Life is easy, living is hard
Readin' Ace Atkins' blues
Nick Travers is: Alabama-born, a former Saint (of the New Orleans variety, fallen from grace on national television) with a doctorate from the University of Mississippi and an on-and-off teaching gig at Tulane. His skin is white and his blood runs thick with the blues; he courts trouble more frequently than women, and sometimes they're the same thing. And while he plays the blues, at a joint called JoJo's, he's much more successful in preserving them against an uncertain future. Travers is a blues historian by trade, part Peter Guralnick, part Philip Marlowe, and pretty much unique in a genre of fiction jam-packed with hard-luck hard-boiled hard cases -- he's the folk historian as private detective (professions linked by similar job requirements, fueled by cigarettes and booze), set loose in a world rife with mystery.
by Scot Lockman (July 2001)
So far, those worlds have been confined to 1998's Crossroad Blues and 2000's Leavin' Trunk Blues, both written by one Ace Atkins -- the Alabama-born defensive end for the undefeated 1993 Auburn University football team and, up until a few weeks ago, a crime reporter for the Tampa Tribune. Atkins began writing about Travers in 1988, after a family trip to New Orleans put flame to his high-school mind. He was a blues fan at the time, a condition he attributes to Muddy Waters' Hard Again, which he heard at the age of 13, but he didn't know much about their history -- a situation he remedied with research as he developed the adventures of his New Orleans-based blues hero. (Who, by the way, isn't that autobiographical; the character is much closer to a football player-turned-college professor he met at school, Atkins says.)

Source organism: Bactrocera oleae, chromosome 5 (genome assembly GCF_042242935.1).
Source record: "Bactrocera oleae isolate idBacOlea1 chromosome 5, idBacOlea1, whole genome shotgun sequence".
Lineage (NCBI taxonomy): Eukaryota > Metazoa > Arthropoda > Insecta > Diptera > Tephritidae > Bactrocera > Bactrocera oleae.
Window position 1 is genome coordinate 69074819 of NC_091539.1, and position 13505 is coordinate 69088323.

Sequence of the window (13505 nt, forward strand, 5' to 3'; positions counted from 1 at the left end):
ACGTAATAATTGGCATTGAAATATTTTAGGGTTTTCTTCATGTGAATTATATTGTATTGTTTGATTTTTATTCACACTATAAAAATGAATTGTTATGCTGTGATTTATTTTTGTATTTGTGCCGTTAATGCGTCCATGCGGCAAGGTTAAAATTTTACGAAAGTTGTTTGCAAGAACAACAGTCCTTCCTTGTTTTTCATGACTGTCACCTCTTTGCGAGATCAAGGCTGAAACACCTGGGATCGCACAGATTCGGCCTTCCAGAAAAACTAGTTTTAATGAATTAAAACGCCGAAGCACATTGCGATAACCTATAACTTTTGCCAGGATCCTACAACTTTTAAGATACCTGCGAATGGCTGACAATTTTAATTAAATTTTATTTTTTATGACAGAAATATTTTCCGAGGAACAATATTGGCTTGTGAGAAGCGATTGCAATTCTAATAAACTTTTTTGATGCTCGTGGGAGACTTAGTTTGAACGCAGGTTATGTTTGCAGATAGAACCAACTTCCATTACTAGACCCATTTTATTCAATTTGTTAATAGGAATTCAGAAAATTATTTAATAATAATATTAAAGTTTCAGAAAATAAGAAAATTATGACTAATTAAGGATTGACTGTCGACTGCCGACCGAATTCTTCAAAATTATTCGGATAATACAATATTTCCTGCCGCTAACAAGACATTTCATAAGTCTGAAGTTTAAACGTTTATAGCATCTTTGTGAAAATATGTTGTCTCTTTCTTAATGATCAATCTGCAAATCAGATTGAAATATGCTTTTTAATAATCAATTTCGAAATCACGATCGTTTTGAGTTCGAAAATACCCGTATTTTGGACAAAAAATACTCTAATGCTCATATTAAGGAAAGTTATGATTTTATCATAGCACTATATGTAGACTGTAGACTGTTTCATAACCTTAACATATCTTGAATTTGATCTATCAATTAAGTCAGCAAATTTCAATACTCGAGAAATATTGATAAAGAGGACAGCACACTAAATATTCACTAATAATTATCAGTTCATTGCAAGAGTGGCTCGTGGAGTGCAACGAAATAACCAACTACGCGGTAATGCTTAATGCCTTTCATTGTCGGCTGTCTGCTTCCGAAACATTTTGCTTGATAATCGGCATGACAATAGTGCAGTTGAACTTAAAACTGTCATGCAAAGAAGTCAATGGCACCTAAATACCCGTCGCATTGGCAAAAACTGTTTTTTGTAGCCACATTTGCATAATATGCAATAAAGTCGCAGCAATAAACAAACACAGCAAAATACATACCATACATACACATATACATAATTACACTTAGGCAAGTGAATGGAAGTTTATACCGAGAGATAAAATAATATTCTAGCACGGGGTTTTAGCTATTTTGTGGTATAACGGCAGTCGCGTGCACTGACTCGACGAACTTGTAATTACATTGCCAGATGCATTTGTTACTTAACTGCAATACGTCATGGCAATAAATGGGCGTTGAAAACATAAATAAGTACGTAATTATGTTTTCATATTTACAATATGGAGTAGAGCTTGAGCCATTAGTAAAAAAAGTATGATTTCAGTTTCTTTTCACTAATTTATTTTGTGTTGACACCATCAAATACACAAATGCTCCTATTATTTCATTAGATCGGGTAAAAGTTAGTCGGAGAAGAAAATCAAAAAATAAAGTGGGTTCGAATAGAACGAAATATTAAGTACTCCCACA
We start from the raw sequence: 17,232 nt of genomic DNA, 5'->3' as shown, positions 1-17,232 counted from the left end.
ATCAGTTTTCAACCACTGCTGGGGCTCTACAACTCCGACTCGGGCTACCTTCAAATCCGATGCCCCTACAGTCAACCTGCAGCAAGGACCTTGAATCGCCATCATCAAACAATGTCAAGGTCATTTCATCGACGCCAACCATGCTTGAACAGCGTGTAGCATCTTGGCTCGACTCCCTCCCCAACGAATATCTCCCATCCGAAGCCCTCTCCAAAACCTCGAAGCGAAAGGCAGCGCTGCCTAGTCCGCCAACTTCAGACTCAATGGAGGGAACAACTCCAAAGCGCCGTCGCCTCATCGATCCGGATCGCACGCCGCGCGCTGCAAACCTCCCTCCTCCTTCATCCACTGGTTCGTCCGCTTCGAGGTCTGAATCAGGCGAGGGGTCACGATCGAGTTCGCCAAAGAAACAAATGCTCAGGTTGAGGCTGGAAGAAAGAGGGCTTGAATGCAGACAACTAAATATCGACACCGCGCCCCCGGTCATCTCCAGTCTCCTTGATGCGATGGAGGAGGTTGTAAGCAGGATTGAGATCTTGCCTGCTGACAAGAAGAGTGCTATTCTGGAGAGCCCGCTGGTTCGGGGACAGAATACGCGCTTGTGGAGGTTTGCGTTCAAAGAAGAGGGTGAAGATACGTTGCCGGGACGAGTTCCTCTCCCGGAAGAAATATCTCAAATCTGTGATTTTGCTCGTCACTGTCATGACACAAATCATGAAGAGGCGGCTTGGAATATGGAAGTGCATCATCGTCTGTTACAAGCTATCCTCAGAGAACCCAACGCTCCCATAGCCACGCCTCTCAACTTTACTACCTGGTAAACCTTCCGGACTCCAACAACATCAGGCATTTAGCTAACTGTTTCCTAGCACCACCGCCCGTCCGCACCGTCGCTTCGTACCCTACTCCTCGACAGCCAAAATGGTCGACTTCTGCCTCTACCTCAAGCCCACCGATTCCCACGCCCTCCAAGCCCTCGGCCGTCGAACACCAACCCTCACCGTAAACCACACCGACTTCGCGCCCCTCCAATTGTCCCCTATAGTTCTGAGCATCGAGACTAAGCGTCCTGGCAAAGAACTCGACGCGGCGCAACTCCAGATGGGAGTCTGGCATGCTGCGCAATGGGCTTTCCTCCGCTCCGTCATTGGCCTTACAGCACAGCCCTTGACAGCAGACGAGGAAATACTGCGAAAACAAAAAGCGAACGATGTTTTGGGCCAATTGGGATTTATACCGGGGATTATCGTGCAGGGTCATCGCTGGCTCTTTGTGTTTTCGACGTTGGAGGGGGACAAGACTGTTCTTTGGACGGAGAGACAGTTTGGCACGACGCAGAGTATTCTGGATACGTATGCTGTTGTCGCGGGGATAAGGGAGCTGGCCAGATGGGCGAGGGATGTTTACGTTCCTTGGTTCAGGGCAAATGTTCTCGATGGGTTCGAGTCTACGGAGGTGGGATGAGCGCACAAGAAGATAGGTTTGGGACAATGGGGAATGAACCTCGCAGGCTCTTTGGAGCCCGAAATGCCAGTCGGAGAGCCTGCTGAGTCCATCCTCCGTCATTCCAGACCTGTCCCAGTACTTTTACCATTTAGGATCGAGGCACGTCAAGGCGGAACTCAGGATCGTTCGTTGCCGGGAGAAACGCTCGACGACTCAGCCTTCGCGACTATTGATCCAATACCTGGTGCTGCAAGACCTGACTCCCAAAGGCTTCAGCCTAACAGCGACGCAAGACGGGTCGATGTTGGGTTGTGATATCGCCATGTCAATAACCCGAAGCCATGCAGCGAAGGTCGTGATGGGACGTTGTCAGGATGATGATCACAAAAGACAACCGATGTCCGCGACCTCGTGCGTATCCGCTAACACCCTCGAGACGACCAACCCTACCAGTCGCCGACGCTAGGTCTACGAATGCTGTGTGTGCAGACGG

Time passed for Atkins, and for Travers, as time passes for all. Atkins penned two Travers novels before the third -- Crossroad Blues -- found a publisher, which is where this story picks up. The novel follows Travers back and forth between New Orleans and Greenwood, Mississippi, where legendary bluesman Robert Johnson was murdered in 1938; some say by the hands of a jealous woman, some by the hands of a jealous man, no one can say with authority. Whatever. One of Travers' colleagues has disappeared into the hinterlands of Mississippi, and someone wants to know what happened to him; Travers (somewhat reluctantly) accepts and proceeds to (quite accidentally) pop the top on one of the great mysteries of the blues world.
At stake are several lives and, more importantly, nine previously unknown recordings by Johnson. (The seed for Crossroad was planted, Atkins says, when he read a throwaway line in a book on Johnson -- a smattering of words amounting to a rumor of a handful of Johnson recordings destroyed during a poolroom fight.) The book stinks of the deep South, of the lonely stretches of road and decaying settlements that refuse to move into the future; of cotton, corn whiskey and collard greens; and like Johnson's blues, the world of Crossroad is alive with ghosts, is always haunted by the possibility of violence or, worse, death. And in Crossroad, the odds are good that the hellhound's well on your trail; and if by chance he isn't, there's typically a white somebody eager to take his place. (White exploitation of black musical history, reduced to an effective supernatural metaphor; but maybe I'm reading too much into it.)
Atkins also offers up a rogue's gallery of supporting characters, all sprung from the fertile musical and social loins of the area: a 19-year-old thug named Jesse Garon obsessed with, yes, Elvis; a black albino named Cracker; Pascal Cruz, the devilish white owner of a New Orleans blues shack not unlike the House of Blues; in flashback, Robert Johnson, tormented, thirsty, aware of his doom; and, finally, the identity of Johnson's killer. If the Delta is their dance floor, then the music Atkins plays is equal parts research and improvisation -- wild flurries of Johnson arcana, followed by the refrain of Travers' fictional search, the blend a fast-paced progression prominently featuring loss, love and a wry sense of humor uncomplicated by big-city living.